Defined Benefit  

British Steel advisers face audit to get PI renewal

British Steel advisers face audit to get PI renewal

Financial advisers involved in the British Steel pension transfer scandal will have to undergo an audit of their processes to get their professional indemnity (PI) policy renewed, and even after that there is no guarantee of coverage.

PI insurers have introduced a blanket exclusion in new policies referring to steelworkers defined benefit (DB) transfers, which means that firms which have advised these members won’t be able to get their policy renewed.

Julian Brincat, head of IFA practice at PI broker Protean Risk, told FTAdviser this is the current practice due to “all the negative press and because there is a very negative spotlight on these transfers”.

He explained that the only way to work around this exclusion is if the adviser hires a DB specialist auditor to review the firm’s files and do a very in-depth audit on this advice.

He said: “Providing that is suitable - everything has to be perfect - then there is maybe some potential for getting them covered by insurers.

“But usually this process happens close to renewal, so it is very difficult to get that done and to get the result prior to an insurer deciding if they want to cover it or not.”

Jamie Newell, managing director at broker o3 insurance, also confirmed that this is the current process for these advisers.

He said: “They need to analyse all the transfer they made for British Steel [members], review their processes, and make sure that it was all compliant from a regulatory point of view, but also from a commercial risk point of view.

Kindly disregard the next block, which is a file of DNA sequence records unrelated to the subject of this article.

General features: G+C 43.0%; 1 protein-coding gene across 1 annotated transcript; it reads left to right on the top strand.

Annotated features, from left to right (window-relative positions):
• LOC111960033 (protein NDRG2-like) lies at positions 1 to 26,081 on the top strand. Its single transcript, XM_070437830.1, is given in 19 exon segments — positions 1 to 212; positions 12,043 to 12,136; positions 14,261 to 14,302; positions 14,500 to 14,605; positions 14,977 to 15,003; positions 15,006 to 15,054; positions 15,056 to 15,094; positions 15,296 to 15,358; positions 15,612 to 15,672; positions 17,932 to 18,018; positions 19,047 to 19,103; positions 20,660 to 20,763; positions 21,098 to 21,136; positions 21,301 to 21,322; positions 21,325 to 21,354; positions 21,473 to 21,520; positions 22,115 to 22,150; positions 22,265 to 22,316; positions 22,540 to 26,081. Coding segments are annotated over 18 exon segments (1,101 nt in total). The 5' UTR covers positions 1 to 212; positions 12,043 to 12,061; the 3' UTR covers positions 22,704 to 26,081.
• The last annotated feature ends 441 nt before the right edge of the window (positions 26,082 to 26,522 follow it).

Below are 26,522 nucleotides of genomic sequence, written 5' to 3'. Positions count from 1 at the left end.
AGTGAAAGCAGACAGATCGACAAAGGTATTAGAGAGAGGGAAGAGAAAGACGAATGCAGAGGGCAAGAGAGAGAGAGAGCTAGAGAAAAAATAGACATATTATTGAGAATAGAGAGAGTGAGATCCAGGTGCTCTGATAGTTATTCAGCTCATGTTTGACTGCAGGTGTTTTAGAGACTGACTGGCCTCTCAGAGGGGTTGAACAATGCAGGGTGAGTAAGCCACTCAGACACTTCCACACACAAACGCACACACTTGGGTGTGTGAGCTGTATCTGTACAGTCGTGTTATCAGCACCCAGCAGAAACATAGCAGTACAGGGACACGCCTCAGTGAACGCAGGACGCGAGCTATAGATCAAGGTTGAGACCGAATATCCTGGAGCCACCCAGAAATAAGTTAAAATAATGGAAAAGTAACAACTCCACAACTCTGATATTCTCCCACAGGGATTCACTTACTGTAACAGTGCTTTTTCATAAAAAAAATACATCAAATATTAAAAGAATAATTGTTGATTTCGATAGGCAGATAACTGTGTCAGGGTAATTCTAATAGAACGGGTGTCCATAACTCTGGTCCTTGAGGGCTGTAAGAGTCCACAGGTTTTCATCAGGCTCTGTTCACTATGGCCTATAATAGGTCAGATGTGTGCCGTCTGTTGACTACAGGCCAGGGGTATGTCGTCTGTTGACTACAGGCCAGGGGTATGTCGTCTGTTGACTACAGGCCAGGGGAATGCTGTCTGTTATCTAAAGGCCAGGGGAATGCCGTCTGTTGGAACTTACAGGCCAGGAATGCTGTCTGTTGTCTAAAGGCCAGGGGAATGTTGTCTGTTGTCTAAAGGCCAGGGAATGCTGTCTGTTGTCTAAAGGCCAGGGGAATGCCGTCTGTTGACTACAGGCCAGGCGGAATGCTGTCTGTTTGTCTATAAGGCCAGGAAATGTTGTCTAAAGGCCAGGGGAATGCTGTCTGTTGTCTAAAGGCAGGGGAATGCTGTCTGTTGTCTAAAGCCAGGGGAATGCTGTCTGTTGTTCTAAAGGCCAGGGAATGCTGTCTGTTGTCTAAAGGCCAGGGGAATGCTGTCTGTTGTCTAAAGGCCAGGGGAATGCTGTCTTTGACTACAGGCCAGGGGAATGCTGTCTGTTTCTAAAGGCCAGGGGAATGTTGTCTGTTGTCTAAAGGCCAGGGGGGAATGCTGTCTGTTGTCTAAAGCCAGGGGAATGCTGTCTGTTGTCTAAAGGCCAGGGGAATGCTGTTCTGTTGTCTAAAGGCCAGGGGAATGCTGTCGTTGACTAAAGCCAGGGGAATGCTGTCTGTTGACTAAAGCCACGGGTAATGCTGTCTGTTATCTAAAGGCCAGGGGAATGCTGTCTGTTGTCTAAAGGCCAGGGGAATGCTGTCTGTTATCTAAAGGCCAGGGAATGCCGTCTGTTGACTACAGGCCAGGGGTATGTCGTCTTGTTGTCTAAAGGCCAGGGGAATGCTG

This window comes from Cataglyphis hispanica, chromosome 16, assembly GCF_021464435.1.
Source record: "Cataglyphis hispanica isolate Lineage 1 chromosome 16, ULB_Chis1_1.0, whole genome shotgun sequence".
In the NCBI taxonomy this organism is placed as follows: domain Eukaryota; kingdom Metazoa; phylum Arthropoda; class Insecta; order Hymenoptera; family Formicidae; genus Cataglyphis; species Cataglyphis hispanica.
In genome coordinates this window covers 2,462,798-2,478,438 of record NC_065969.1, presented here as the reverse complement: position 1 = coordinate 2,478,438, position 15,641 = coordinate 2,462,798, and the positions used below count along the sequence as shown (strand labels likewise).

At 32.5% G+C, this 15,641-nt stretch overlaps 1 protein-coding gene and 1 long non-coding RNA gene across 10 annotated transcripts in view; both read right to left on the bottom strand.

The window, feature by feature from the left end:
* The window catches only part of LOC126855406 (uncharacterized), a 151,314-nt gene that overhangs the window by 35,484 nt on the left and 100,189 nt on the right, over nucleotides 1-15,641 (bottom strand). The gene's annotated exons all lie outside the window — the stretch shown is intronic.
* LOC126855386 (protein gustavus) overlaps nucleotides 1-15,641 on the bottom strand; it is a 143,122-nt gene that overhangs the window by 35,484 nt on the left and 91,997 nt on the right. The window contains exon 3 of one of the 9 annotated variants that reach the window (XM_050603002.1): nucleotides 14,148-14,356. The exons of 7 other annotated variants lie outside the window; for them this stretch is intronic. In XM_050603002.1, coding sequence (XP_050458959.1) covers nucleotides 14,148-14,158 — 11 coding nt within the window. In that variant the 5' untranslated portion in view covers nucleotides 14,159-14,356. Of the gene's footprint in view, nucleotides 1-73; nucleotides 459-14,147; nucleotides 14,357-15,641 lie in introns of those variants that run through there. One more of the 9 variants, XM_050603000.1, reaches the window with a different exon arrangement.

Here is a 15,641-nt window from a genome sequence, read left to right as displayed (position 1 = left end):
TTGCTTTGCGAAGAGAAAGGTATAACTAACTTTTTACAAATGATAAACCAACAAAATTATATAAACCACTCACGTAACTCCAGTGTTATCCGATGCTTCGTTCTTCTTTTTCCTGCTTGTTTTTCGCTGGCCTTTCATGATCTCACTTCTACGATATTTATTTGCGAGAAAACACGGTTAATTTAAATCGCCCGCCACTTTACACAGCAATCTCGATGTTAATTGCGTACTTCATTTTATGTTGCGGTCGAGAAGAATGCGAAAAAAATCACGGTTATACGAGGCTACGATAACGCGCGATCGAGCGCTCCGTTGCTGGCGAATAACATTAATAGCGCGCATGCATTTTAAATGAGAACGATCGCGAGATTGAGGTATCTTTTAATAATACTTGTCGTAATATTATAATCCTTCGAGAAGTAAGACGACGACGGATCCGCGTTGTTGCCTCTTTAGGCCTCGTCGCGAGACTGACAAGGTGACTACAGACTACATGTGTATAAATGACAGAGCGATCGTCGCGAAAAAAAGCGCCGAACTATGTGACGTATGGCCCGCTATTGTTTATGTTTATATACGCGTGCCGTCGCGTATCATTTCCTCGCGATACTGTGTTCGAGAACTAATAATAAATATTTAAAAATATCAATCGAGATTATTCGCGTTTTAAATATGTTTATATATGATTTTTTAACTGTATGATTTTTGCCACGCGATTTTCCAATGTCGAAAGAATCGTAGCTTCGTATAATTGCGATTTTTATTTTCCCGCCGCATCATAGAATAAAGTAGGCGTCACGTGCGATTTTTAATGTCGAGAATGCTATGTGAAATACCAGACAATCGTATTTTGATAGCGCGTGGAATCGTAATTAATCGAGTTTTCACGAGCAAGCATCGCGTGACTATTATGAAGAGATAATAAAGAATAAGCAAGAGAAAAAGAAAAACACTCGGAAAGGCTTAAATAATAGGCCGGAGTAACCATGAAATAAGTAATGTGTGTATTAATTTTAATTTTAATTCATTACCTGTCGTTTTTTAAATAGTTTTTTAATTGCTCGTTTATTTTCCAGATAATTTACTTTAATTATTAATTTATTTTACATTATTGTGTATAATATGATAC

“There is a possibility of lifting the exclusion, on a case by case basis.”

Around 130,000 members of British Steel Pension Scheme (BSPS) had to choose to move their DB pension pots to a new plan being created, BSPS II, or stay in the current fund, which would be moved to the Pension Protection Fund (PPF), by December.

Of the total members, 43,000 were deferred, which meant they could transfer out but had to seek advice in order to do so.

FTAdviser reported in November that several steelworkers appeared to be transferring out their pensions after being attracted to cheap deals by Celtic Wealth Management & Financial Planning, which then referred the clients to advice firm Active Wealth.

Active Wealth entered liquidation in February after the firm was told to cease any pension transfer activity by the FCA months earlier.

Ten firms suspended their pension transfer permissions following intervention from the Financial Conduct Authority (FCA) over BSPS.

Mr Brincat said that he has a mix of customers and prospective clients that have been involved with British Steel.

“The ones that had their policy renewal in the first quarter of the year were able to get cover and some of them were subject to an audit and got an increase level of coverage.

“A lot more firms are getting in touch early on in their policy period - which is something we always promoted - and asking for advice and discussing the state of the market.”